Where can you find the cracks in your cybersecurity armor?

When hackers evaluate the protections of a system, they’re looking for any chinks in the armor.

You can bet when they find any weakness, they’re going to exploit it.

But those cracks in your own armor may not be appearing where you’re expecting them.

While you may be doing everything in your power to protect sensitive data, can you say the same for your vendors and other third parties in your company’s network?

Post-production snafu

Recently, online streaming giant Netflix found out there was a crack in its cybersecurity when several episodes from its popular series Orange is the New Black were held at ransom for 30 bitcoins –  roughly equivalent to $45,000.

Netflix didn’t pay the ransom, and the hacker put the episodes online.

But anyone who watched the episodes hoping for a polished season might have been disappointed to find there were odd sounds, editing notes, and whole scenes missing.

That’s because the hacker stole the episodes from Netflix’s post-production company, Larson Studios.

As with any industry, product can move about to various third-party vendors before finally reaching the consumer.

This is the same for film networks, and Larson Studios is a popular vendor that also does post-production work on shows for FOX and CBS.

Hackers who are hoping to steal from the larger networks, may be discouraged by the networks’ beefed up security systems, but are finding softer targets among those the networks do business with.

Netflix and the film industry aren’t the only ones suffering from these vulnerabilities in their work networks.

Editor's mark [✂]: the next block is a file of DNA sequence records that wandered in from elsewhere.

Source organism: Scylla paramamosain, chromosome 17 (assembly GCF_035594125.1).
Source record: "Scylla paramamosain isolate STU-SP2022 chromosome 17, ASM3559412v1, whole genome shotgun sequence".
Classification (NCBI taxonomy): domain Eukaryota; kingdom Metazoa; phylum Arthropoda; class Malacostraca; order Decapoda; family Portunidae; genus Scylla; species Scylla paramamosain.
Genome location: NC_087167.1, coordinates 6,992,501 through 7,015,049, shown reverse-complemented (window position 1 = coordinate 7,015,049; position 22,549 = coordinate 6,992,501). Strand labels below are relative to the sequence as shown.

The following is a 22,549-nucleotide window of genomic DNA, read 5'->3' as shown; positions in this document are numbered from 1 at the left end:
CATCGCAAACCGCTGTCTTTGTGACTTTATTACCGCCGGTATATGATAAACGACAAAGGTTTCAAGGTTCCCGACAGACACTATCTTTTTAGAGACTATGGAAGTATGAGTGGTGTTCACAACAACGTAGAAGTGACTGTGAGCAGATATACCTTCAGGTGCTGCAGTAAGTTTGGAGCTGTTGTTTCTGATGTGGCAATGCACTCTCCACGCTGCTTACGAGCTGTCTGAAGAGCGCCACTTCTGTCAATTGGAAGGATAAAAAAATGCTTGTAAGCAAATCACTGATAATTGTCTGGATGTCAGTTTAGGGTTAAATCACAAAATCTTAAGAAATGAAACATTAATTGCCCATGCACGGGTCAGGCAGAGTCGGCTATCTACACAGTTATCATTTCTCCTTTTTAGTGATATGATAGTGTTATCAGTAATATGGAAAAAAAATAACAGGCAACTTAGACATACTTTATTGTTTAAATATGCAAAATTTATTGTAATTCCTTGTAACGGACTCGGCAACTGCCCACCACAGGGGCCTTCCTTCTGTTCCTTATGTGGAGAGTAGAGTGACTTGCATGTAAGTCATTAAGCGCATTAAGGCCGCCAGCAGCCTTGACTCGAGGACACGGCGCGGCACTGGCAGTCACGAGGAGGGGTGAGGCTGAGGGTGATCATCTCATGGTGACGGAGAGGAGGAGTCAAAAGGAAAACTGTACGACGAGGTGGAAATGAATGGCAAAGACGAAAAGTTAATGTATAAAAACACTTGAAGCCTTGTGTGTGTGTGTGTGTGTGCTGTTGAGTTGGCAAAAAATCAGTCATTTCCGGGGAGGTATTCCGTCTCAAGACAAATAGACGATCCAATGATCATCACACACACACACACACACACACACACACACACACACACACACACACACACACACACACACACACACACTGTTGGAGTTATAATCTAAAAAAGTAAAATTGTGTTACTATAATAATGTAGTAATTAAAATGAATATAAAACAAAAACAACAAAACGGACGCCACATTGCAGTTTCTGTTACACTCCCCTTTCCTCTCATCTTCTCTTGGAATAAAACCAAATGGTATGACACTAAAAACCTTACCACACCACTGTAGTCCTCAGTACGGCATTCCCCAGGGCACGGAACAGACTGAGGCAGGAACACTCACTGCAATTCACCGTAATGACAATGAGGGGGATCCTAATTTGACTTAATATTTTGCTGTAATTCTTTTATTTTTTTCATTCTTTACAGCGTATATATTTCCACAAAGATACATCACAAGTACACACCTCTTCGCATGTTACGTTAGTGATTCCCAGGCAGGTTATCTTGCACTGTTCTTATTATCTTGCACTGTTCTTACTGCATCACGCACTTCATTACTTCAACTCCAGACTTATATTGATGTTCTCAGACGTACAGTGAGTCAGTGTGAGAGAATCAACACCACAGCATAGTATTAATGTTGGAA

Musical mishap

Back in December, a hacker was able to successfully bypass security systems at two music management companies – September Management  and Cherrytree Music Company – by using a spear phishing technique.

In email, the hacker impersonated an executive at Interscope Records, a record label owned by Universal Music Group, the hacker was able to convince executives at both companies to send Lady Gaga’s stem files.

Just like Netflix’s files, these were raw files used for remixing and remastering.

Also like Netflix, the hacker had taken advantage of a vulnerability within the extensive network of collaborators and vendors.

Is the vendor safe?

Almost 80% of all data breaches stem from a supplier or vendor relationship, according to estimates by risk intelligence company RiskVision.

Netflix and Lady Gaga are just two recent examples in a growing list.

For example, Target lost millions of credit card details when hackers penetrated a smaller Pittsburgh-based refrigeration company that had been given network access.

When problems aren’t directly yours to fix, how can you be expected to address them?

Well, there are a few ways you can protect data by taking these pro-active steps when dealing with vendors:

  • Screen vendors’ IT security systems. Make sure it’s up to your company’s and your personal standards.
  • See what IT policies the vendor has on the books. Cybersecurity isn’t just about the programs, but the training the people receive.
  • Revisit your procedures. It should be clear what emails and phone numbers authorized personnel will use to communicate with the vendor.
  • Have the vendor evaluated by a third-party security specialist. There are companies who specialize in checking a firm’s security health.